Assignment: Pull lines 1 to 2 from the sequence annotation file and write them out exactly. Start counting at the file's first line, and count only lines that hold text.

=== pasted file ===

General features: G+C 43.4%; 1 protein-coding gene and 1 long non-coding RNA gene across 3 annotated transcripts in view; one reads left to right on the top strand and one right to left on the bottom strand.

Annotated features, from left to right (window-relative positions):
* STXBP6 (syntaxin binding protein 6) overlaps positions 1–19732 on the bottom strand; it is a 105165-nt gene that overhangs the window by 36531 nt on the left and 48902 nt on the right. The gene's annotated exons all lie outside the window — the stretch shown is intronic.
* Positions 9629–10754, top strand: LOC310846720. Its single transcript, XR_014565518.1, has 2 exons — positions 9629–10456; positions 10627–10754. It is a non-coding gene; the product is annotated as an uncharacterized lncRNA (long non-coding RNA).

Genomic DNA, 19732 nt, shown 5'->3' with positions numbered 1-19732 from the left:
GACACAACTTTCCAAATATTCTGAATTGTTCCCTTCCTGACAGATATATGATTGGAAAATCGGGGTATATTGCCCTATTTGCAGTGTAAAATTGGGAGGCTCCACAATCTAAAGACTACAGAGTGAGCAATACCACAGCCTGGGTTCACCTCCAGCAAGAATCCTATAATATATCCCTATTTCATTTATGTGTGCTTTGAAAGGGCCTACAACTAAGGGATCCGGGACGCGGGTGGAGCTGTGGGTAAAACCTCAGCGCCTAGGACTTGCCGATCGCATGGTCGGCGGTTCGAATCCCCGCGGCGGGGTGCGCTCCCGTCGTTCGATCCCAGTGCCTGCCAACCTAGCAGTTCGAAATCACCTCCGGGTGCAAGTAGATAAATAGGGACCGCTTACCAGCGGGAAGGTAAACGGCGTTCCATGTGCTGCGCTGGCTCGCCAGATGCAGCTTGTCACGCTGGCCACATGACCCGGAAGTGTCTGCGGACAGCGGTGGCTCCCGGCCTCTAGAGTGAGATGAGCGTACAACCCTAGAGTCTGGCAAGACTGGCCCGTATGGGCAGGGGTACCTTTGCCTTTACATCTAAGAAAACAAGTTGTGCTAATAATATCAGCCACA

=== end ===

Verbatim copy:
General features: G+C 43.4%; 1 protein-coding gene and 1 long non-coding RNA gene across 3 annotated transcripts in view; one reads left to right on the top strand and one right to left on the bottom strand.

Annotated features, from left to right (window-relative positions):